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lasagna

Journeyman III

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08-11-2009
03:29 PM

Reduction kernels with structs

Hi everyone,

I'm trying to write a kernel to find the 'smallest' item in a 4096 by 4096 matrix that consists out of structs called *pair*. It looks to me that a reduce kernel is perfect for this. However, when I use my struct, it doesn't work, while floats work perfectly as in the documentation. Basicly nothing happens to the result, all values are always 0 no matter the input data. (even if I set the result pair's values before calling the kernel)

I have also tried to use a modified bitonic sort kernel to find the smallest item. This works, but it takes me about 14 seconds to sort a 4096 by 4096 matrix which is a bit much as I'm going to be calling it quite a lot.

Does anyone have any idea's how to fix my code, or a better way to find the smallest item in a rather large matrix?

My code is attached below.

Kind regards and many thanks in advance!

Rob

/* brook file */ typedef struct stpair { uchar2 coordsY; uchar2 coordsZ; int difference; } pair; reduce void min_pair(pair a<>, reduce pair b) { if(a.difference < b.difference) b = a; } /* main.cpp */ #include <conio.h> #include "brook/brook.h" #include "kernels.h" int main() { unsigned int i_dimensions[] = {10, 10}; Stream<pair> stmTest(2, i_dimensions); /* create dummy data */ pair flTest[10][10]; for(int i=0; i<10; i++) for(int j=0; j<10; j++) { flTest

.coordsY = uchar2((uchar)i, (uchar)j); flTest .coordsZ = uchar2((uchar)j, (uchar)i); flTest .difference = (10); /* difference value of 10 for all items */ } stmTest.read(flTest); /* create result pair to store smallest item */ pair result; result.coordsY = uchar2((uchar)1, (uchar)2); result.coordsZ = uchar2((uchar)3, (uchar)4); result.difference = 40; /* set to 40 to make sure every item is smaller */ /* call kernel */ min_pair(stmTest, result); printf("%d at %d %d", result.difference, result.coordsY.x, result.coordsY.y); /* printed result is always 40 at 1 2, nothing happens to pair result */ getch(); return 0; }

5 Replies

gaurav_garg

Adept I

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08-11-2009
04:20 PM

Reduction kernels with structs

Structures are not supported in reduction kernel.

lasagna

Journeyman III

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08-11-2009
04:49 PM

Reduction kernels with structs

Thanks Guarav, that's what I was afraid of.

Does anyone have any idea's how I could find these items other than sorting the entire matrix?

titanius

Adept II

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08-11-2009
05:17 PM

Reduction kernels with structs

Could you post more of what comparisons are done in your algorithm?

Because, a single pass over the data should be enough to find the minimum rather than doing a sort. So, maybe i am missing something.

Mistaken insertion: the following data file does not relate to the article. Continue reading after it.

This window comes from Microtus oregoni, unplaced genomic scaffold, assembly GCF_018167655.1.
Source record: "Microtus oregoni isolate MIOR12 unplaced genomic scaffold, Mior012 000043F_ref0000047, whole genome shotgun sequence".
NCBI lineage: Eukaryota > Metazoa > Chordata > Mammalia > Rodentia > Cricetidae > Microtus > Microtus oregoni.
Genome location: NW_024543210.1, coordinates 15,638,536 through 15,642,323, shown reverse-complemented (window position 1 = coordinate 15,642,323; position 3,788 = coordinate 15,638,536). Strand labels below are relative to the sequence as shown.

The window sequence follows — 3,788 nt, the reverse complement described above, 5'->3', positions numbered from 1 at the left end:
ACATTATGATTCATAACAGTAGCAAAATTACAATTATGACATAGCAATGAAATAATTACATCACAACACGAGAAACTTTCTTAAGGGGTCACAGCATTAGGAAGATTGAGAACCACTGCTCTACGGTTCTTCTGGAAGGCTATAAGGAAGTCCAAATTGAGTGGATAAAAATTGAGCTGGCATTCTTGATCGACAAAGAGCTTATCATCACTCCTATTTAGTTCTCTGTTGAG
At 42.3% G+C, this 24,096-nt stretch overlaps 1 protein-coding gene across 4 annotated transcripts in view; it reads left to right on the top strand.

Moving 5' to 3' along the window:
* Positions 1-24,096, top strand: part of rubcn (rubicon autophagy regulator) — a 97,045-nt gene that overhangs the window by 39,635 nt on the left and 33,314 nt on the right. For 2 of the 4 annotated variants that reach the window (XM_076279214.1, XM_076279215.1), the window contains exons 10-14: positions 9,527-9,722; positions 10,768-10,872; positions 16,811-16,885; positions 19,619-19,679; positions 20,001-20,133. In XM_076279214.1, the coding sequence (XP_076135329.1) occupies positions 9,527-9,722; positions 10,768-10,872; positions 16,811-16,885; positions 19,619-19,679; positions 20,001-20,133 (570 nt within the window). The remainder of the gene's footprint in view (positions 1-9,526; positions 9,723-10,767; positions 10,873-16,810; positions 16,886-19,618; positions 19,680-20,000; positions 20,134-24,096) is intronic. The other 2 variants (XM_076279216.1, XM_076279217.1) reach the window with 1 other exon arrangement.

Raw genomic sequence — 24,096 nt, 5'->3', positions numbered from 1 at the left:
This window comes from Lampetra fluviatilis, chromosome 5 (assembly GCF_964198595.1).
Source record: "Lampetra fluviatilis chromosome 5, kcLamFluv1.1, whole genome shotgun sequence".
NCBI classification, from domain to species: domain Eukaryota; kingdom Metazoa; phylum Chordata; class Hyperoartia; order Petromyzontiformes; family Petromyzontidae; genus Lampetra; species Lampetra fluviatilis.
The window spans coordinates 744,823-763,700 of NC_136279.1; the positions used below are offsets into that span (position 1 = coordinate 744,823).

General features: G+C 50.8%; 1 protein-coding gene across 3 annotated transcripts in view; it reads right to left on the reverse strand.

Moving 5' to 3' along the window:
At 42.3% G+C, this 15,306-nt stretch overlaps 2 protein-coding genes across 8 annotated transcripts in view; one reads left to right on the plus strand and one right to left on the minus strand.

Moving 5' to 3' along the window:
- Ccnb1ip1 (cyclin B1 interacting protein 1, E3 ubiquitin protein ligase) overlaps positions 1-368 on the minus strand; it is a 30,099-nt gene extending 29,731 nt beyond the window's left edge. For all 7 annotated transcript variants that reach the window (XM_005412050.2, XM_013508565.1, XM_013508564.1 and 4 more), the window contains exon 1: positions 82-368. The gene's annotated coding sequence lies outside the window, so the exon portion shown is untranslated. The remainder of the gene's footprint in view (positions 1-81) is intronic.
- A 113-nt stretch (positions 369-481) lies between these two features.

lasagna

Journeyman III

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08-11-2009
06:00 PM

Reduction kernels with structs

Originally posted by:Could you post more of what comparisons are done in your algorithm?titanius

Because, a single pass over the data should be enough to find the minimum rather than doing a sort. So, maybe i am missing something.

Hi Titanius,

My goal is to simply find the 12 lowest pairs in a 4096 by 4096 matrix, by their difference value. The catch is that I need the 2 coordinates from the struct that correspond with them.

I have tried a single pass over the data with a double for loop, but at the size of 4096 by 4096 my driver crashes or I get an access violation error. It works fine up to about 3000²~ for me. Asides from that, it also feels like such a big iteration is sloppy when trying to work in parallel, so I checked out different possibilities

By sorting them, I could simply take the 12 first items and copy them. This of course takes a lot of time.

I was looking at a reduction kernel so I could get the smallest item, save it, increase it greatly in the matrix and iterate the process 12 times to get the 12 smallest items.

I really don't have a clue if this would be faster than sorting but I'm willing to try anything to gain performance. My next guess will be trying to figure out a way to chop up the data safely and look at those parts individually.

titanius

Adept II

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08-11-2009
06:12 PM

Reduction kernels with structs

I think Sort might have a large overhead. Roughly a larger O(n*log(n)) overhead compared to O(n) that you have with a single pass

I think you might have a better chance at a reduction kernel as with sorting you also have to move (lots of) data around but with 12 passes of minimums you wont have to

If you want to go the sorting route, might i suggest a [descending] bubble sort http://en.wikipedia.org/wiki/Bubble_sort (look at the alternative implementations section). With every pass you can make sure that the largest/smallest value will be fixed. So you can code up so that after the first 12 iterations, the 12 largest/smallest value will be bubble-sorted to their positions.

edited: to add the second para.

edited: added bubblesorting way